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Hospital-dominated care ‘unaffordable and inappropriate’

A Future Together – Building a Better GP and Primary Care Service was commissioned by the HSE Primary Care Division and conducted by a team from Trinity College Dublin, led by practising GP and Emeritus Professor of General Practice Prof Tom O’Dowd. Minister for Health Simon Harris launched the report earlier today.

Pharmacists see themselves as being able to share some aspects of chronic disease management with GPs, while practice nurses are central to delivering high quality care in general practice, the report also states.

Some 90 per cent of patients in consumer studies were satisfied with their last GP visit, it outlined, while 42 per cent of the population has various levels of General Medical Services (GMS) coverage.

Ireland has 6.26 GPs per 10,000 population, broadly similar to Denmark, Germany and the Netherlands but significantly lower than Scotland. Countries that are rated highly on measures like access and services, have higher numbers of practice based staff – Ireland has the lowest rate of practice based staff ratio of the countries studied

The report supports the shift to patient-centred primary care services in Ireland.

The traditional model of hospital-dominated care is becoming unaffordable and inappropriate for modern societies. Specialist hospital care commands significantly more resources and personnel than generalist care in the community. In Ireland, the proportion of the health budget devoted to general practice is 4.5 per cent.

Over 6,000 people provided feedback for this research project, making this one of the largest engagement initiatives undertaken by the HSE.

Minister Harris said it was a “very important piece of work”.

“In relation to the GP contract I would like to see agreement reached with GP representatives in the coming months on significant service developments that can be introduced during 2018. This will be the start of a multi-annual change process that will enhance the role of primary care as the foundation of a more accessible and effective health service,” he said.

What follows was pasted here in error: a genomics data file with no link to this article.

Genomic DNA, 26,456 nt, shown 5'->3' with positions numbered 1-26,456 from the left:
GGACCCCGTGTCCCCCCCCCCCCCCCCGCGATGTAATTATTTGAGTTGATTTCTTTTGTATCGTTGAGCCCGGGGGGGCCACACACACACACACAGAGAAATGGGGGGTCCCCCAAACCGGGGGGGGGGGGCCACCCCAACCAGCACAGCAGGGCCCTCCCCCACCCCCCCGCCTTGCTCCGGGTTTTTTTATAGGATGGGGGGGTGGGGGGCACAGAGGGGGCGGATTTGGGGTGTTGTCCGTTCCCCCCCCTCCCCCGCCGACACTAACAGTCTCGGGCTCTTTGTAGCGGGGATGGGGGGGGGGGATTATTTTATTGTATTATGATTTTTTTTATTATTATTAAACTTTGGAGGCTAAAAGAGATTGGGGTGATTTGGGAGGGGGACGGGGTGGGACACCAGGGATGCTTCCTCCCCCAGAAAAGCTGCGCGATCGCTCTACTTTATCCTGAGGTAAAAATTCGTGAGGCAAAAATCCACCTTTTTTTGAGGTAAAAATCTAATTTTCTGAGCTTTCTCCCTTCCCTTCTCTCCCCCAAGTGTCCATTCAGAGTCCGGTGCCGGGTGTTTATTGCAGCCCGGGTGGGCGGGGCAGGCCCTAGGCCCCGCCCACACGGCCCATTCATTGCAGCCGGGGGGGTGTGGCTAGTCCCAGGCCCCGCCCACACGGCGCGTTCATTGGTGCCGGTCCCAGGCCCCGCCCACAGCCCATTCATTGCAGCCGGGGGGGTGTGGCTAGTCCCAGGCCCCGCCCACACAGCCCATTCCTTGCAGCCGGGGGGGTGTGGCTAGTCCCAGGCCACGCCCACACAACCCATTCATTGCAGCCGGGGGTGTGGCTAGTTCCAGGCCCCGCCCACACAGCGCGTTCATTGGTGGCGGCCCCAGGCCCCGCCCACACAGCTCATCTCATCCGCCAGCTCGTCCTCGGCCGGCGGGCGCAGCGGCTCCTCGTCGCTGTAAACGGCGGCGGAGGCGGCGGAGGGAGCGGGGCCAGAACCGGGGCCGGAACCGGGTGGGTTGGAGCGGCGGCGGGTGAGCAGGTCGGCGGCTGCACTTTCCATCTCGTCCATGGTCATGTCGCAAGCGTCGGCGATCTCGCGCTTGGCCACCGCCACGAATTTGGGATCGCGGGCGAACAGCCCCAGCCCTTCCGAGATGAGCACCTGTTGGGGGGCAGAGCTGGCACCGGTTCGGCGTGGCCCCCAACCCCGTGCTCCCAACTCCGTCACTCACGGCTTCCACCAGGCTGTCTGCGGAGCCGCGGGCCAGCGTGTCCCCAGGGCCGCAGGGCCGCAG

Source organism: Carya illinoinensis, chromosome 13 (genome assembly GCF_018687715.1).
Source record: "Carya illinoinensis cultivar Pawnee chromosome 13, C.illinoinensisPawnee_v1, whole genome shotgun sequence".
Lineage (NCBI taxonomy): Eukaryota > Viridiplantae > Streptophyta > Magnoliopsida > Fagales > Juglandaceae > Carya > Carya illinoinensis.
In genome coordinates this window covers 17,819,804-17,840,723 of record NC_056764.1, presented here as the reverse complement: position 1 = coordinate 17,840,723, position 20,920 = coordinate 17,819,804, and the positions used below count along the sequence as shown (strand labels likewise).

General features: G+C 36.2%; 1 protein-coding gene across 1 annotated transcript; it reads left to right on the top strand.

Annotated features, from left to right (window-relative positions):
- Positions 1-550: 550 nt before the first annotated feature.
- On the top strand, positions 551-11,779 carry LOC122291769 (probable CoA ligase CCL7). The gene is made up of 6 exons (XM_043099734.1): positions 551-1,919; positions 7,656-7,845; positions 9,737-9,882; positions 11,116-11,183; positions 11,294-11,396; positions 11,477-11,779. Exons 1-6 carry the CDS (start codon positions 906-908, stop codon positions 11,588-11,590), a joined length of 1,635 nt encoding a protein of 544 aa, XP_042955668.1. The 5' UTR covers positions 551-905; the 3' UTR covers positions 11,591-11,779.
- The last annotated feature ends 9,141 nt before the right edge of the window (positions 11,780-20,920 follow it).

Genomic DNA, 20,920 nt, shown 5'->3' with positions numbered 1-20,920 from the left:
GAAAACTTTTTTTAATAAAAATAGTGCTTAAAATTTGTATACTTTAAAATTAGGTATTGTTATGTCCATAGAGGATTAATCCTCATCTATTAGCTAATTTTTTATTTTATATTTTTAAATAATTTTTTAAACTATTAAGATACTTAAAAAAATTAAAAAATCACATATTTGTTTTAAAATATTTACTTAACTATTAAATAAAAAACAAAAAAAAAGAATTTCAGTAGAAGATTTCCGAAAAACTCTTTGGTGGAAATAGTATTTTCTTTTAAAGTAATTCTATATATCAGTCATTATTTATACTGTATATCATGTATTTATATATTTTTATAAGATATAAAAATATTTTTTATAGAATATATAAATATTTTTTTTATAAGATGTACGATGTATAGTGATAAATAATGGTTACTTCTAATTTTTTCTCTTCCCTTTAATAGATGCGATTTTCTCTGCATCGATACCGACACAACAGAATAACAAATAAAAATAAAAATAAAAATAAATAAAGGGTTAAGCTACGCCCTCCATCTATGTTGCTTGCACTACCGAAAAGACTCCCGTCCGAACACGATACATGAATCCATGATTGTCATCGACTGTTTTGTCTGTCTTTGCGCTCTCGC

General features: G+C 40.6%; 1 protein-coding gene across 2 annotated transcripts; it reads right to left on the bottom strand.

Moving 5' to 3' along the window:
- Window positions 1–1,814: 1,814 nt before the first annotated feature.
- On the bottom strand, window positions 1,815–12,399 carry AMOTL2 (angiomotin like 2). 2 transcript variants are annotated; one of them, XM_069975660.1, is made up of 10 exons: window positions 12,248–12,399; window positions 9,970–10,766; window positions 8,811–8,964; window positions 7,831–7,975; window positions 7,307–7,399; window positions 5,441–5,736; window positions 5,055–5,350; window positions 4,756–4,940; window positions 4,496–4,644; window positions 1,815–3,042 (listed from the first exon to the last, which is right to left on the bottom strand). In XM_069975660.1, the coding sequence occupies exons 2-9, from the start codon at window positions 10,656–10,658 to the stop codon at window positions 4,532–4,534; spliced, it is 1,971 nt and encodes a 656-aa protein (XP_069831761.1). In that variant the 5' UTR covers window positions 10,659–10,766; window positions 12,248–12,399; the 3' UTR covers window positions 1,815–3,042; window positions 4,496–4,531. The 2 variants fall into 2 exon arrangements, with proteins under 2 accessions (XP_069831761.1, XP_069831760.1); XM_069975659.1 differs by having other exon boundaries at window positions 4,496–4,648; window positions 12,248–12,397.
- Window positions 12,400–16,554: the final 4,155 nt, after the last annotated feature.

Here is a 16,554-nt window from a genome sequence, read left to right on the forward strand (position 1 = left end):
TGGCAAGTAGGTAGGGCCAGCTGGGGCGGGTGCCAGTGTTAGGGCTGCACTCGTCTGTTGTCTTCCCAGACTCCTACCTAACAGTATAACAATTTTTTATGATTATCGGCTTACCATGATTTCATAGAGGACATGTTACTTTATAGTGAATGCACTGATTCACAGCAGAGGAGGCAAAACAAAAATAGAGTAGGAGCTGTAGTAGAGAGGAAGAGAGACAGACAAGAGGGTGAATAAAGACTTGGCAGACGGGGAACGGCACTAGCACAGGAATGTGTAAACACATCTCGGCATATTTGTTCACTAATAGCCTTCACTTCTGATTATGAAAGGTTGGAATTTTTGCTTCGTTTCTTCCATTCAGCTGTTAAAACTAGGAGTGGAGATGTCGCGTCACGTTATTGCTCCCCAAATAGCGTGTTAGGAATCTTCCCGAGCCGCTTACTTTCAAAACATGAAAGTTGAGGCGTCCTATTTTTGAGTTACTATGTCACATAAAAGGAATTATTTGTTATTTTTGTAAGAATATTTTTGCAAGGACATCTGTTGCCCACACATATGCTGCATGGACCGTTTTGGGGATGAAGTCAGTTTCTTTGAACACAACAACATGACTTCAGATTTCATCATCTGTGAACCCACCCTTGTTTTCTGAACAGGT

HSE Director General Mr Tony O’Brien said the report’s key message is that “only through the appropriate development and expansion of the capacity of general practice in Ireland, can we provide the type of healthcare system that our society now needs”.

He added: “The report has important information that will enable us to plan together – those of us in the HSE, those of us in the political system and our colleagues in general practice – to reshape the way we provide primary care in a much more effective and fundamental way that is going to meet the needs of our changing population.”

The ICGP says the report recognises that reform of Irish healthcare requires a decisive shift towards general practice underpinned by a new contact.

The College said it is an evidence-based report that highlights low levels of funding for Irish general practice and very low levels of practice staff, relative to other health systems.

“Access to free primary care for all is a stated Government policy, and the ICGP supports equitable access to quality healthcare based on medical need,” said Dr Mark Murphy, Chair of Communications, ICGP. “We welcome this report as a recognition of the need for more GPs, and the recognition that GPs can provide the foundation for a new model of integrated care.

“Irish general practice lost over one-third of income from the imposition of the FEMPI cuts, and this must be reversed as a matter of urgency to address the issues of retention and shortage of doctors.”

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